Legendary tech investor, Y Combinator via its Continuity fund, has led a $50 million Series C funding round for contract creation and management platform, Ironclad. This is the latest in a series of major investments in contract platforms across the market, signalling that big money is now fully engaged in the legal tech sector – especially around platform offerings with contracts at their centre.
Ali Rowghani, CEO of Y Combinator Continuity, will be joining the Ironclad board. And just to get a sense of how significant a move this is: he served as the Chief Operating Officer of Twitter from 2012 to 2014, where he was in charge of Twitter’s product, design, business development, developer platform, and media teams. That is a very serious person to have on your board.
Jake Saper of Emergence, along with existing investors Accel and Sequoia Capital, also participated, bringing the US company’s total funding to $84 million.
For those that don’t know Ironclad, in a nutshell this is what they do: they help lawyers with rapid document creation, streamline contract workflows, support compliance checking, and provide data insights into contract stacks.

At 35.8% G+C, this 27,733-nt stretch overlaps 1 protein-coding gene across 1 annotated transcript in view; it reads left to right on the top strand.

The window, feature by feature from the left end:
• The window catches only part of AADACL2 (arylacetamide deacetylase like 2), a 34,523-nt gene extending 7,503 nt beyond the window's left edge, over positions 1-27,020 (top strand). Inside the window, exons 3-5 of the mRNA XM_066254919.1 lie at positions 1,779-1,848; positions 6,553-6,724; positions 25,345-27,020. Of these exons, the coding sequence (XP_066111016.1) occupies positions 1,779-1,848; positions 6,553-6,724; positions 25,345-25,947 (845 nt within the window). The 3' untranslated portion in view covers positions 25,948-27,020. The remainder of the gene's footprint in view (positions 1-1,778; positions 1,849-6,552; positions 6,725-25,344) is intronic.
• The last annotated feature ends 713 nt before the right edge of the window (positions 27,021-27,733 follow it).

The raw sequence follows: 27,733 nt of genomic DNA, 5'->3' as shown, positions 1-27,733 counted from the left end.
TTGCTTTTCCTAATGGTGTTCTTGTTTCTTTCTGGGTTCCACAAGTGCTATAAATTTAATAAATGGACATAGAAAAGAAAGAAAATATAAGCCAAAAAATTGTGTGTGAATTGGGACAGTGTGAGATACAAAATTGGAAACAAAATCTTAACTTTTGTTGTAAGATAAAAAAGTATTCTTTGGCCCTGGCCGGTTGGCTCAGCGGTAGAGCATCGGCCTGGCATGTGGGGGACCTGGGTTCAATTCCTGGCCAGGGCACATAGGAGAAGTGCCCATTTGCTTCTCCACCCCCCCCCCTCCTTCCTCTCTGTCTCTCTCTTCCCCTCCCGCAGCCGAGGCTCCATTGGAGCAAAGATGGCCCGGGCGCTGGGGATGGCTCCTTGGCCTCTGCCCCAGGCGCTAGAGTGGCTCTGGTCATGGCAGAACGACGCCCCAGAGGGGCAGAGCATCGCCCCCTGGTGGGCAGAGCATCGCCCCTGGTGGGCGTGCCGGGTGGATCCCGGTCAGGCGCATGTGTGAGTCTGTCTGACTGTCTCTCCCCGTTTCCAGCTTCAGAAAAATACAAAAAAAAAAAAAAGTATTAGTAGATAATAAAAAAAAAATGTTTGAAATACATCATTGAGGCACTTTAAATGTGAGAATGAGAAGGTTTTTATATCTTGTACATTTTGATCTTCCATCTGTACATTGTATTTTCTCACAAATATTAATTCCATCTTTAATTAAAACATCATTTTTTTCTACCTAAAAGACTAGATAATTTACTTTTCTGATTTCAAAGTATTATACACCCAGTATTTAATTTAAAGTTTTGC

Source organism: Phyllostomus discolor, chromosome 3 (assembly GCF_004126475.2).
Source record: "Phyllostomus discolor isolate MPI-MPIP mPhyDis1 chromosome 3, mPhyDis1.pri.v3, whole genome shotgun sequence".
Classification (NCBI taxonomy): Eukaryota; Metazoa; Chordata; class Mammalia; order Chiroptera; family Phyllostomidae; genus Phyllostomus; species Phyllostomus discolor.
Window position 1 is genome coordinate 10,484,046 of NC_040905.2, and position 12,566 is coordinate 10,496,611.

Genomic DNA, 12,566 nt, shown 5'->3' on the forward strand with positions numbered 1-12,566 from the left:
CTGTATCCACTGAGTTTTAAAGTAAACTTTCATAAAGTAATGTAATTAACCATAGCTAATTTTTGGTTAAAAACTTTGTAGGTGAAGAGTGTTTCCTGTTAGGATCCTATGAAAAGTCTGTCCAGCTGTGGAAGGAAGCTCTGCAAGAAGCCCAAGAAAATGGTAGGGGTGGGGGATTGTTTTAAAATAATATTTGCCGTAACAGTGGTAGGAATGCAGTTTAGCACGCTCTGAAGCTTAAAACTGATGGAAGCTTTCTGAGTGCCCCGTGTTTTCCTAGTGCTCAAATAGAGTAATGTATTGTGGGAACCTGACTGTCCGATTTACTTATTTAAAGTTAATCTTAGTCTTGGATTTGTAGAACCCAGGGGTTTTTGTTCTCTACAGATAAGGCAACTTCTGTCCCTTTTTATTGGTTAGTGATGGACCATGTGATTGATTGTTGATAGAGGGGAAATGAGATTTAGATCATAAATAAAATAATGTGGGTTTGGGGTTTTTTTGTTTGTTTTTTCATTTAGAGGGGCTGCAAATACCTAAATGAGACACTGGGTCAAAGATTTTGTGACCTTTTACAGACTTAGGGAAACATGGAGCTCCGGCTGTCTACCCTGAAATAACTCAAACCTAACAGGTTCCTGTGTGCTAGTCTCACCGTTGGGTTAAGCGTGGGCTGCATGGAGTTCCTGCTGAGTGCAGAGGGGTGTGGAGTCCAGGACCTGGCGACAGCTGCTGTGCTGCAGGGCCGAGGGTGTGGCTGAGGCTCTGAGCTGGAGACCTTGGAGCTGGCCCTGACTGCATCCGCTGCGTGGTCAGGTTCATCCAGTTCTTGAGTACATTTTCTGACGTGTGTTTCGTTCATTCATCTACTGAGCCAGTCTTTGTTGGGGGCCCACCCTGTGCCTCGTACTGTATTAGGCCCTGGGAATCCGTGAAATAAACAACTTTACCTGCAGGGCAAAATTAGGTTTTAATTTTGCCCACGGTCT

Also, interestingly, the company said that it sees its growing capabilities as a useful source of legal data for use by AI systems.
Jason Boehmig, the co-founder and CEO of Ironclad, said in a statement: ‘Contracts technology remains surprisingly primitive. In 2019, it is frustratingly difficult for companies to make and manage even simple, rote agreements. What’s more, as contract complexity continuously increases, so too does cost: today, tens of billions are spent every year just to manually extract information from analog documents and perform basic operational tasks.’
Boehmig added: ‘Our investors believe Ironclad is the future because we say what we mean and do what we say. We focus on the fundamentals: building up data foundations for robust artificial intelligence, for example.’
‘With our new investment, we’ll accelerate our expansion across geographies and industries, build capabilities that illuminate contract data and processes, and empower legal teams to do more,’ he concluded.